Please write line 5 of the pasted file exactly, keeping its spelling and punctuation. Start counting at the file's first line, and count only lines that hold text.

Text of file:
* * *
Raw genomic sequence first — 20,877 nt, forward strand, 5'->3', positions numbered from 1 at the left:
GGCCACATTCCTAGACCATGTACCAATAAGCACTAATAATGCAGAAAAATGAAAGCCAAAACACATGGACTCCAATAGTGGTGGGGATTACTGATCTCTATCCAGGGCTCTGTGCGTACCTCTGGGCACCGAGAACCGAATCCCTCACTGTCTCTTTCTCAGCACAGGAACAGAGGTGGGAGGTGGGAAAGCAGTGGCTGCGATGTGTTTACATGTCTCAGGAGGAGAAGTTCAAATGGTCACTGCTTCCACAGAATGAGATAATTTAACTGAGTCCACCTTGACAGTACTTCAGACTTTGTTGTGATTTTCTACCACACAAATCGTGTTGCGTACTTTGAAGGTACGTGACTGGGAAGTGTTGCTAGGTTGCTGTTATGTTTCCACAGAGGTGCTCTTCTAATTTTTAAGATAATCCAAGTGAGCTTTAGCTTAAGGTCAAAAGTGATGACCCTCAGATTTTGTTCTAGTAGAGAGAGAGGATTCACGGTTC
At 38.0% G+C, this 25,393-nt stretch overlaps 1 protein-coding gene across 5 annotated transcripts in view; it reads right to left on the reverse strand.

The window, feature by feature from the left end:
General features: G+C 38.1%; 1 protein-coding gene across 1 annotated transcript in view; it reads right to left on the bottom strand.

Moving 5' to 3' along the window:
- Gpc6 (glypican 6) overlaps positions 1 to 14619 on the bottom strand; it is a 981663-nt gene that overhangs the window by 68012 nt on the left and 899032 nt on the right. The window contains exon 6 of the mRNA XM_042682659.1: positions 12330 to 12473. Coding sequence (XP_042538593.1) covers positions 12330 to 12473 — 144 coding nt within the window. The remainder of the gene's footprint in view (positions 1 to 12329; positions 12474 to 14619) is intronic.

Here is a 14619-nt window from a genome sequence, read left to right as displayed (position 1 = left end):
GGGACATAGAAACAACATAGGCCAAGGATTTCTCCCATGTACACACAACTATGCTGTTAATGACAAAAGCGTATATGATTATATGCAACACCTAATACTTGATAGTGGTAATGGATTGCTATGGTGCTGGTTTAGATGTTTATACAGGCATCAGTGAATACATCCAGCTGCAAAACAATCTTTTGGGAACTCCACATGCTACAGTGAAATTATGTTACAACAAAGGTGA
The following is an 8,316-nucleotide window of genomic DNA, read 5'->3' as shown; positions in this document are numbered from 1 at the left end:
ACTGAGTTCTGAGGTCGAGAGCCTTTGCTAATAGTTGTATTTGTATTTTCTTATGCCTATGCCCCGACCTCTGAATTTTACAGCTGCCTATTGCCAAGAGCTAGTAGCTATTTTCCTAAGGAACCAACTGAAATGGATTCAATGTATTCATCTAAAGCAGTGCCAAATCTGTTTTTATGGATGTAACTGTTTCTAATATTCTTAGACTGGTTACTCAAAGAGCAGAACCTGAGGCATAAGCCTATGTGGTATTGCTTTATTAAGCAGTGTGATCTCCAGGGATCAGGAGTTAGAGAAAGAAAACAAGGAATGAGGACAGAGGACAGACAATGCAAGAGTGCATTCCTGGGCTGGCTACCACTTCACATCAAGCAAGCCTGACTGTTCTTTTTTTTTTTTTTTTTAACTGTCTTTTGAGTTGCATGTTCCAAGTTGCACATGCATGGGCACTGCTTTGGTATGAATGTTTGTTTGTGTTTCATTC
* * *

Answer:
General features: G+C 38.1%; 1 protein-coding gene across 1 annotated transcript in view; it reads right to left on the bottom strand.